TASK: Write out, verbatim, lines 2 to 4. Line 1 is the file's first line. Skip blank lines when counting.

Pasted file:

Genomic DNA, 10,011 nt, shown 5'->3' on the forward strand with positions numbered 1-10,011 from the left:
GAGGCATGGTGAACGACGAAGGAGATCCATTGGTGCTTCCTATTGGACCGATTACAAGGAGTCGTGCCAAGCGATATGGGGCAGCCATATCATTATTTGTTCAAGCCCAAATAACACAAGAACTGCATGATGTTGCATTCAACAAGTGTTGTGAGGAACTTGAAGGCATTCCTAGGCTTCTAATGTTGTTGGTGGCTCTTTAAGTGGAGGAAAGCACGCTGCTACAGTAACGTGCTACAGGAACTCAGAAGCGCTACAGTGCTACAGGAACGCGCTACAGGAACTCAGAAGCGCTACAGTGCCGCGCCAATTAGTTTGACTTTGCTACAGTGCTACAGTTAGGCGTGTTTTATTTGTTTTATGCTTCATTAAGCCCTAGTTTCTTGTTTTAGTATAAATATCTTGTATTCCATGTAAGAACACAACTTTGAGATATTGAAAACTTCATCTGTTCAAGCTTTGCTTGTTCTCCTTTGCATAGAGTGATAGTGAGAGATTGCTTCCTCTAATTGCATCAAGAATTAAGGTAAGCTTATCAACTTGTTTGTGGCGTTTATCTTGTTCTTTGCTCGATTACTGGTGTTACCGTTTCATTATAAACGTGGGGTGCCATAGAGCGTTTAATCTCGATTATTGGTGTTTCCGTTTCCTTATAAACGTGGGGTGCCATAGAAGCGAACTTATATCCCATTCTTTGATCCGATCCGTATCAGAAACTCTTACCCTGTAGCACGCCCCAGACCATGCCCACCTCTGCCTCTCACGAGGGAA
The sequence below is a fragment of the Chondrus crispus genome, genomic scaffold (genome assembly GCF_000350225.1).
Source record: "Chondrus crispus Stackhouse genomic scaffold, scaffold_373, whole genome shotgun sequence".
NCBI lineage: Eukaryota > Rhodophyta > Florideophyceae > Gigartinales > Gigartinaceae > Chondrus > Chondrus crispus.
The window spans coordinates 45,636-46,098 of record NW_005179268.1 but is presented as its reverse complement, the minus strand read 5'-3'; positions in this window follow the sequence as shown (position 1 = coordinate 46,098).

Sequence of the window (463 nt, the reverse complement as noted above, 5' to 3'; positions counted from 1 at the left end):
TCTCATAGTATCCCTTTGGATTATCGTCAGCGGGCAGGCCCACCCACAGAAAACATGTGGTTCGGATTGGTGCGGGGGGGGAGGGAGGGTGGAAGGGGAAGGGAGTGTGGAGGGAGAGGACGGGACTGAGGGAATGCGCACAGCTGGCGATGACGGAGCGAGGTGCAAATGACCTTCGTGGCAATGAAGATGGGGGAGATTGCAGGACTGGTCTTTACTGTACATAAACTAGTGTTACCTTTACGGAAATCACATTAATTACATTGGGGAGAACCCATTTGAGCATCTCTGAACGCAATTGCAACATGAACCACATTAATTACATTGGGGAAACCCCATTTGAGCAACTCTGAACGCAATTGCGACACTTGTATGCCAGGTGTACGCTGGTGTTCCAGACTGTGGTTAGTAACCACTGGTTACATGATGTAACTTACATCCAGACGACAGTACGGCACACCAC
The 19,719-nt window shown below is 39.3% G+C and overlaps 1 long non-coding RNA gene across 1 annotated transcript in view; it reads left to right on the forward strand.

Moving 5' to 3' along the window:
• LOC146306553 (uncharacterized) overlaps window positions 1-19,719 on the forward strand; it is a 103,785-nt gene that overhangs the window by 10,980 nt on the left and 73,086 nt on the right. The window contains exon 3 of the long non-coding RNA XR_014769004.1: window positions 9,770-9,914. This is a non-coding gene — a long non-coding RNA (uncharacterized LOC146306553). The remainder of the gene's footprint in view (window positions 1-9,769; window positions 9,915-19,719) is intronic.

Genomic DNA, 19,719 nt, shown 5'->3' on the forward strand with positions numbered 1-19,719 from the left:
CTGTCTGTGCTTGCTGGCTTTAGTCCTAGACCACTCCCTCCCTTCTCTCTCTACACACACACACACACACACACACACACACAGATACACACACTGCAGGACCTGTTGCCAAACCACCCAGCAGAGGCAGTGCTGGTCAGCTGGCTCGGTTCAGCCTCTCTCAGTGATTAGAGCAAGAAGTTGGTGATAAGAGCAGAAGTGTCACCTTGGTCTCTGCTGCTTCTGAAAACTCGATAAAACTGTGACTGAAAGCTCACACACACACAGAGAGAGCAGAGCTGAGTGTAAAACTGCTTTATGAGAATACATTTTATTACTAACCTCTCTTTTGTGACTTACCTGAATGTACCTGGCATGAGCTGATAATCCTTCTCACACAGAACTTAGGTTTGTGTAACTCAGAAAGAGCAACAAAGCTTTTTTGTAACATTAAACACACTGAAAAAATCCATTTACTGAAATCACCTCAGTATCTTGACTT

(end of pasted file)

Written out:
GAGGCATGGTGAACGACGAAGGAGATCCATTGGTGCTTCCTATTGGACCGATTACAAGGAGTCGTGCCAAGCGATATGGGGCAGCCATATCATTATTTGTTCAAGCCCAAATAACACAAGAACTGCATGATGTTGCATTCAACAAGTGTTGTGAGGAACTTGAAGGCATTCCTAGGCTTCTAATGTTGTTGGTGGCTCTTTAAGTGGAGGAAAGCACGCTGCTACAGTAACGTGCTACAGGAACTCAGAAGCGCTACAGTGCTACAGGAACGCGCTACAGGAACTCAGAAGCGCTACAGTGCCGCGCCAATTAGTTTGACTTTGCTACAGTGCTACAGTTAGGCGTGTTTTATTTGTTTTATGCTTCATTAAGCCCTAGTTTCTTGTTTTAGTATAAATATCTTGTATTCCATGTAAGAACACAACTTTGAGATATTGAAAACTTCATCTGTTCAAGCTTTGCTTGTTCTCCTTTGCATAGAGTGATAGTGAGAGATTGCTTCCTCTAATTGCATCAAGAATTAAGGTAAGCTTATCAACTTGTTTGTGGCGTTTATCTTGTTCTTTGCTCGATTACTGGTGTTACCGTTTCATTATAAACGTGGGGTGCCATAGAGCGTTTAATCTCGATTATTGGTGTTTCCGTTTCCTTATAAACGTGGGGTGCCATAGAAGCGAACTTATATCCCATTCTTTGATCCGATCCGTATCAGAAACTCTTACCCTGTAGCACGCCCCAGACCATGCCCACCTCTGCCTCTCACGAGGGAA
The sequence below is a fragment of the Chondrus crispus genome, genomic scaffold (genome assembly GCF_000350225.1).
Source record: "Chondrus crispus Stackhouse genomic scaffold, scaffold_373, whole genome shotgun sequence".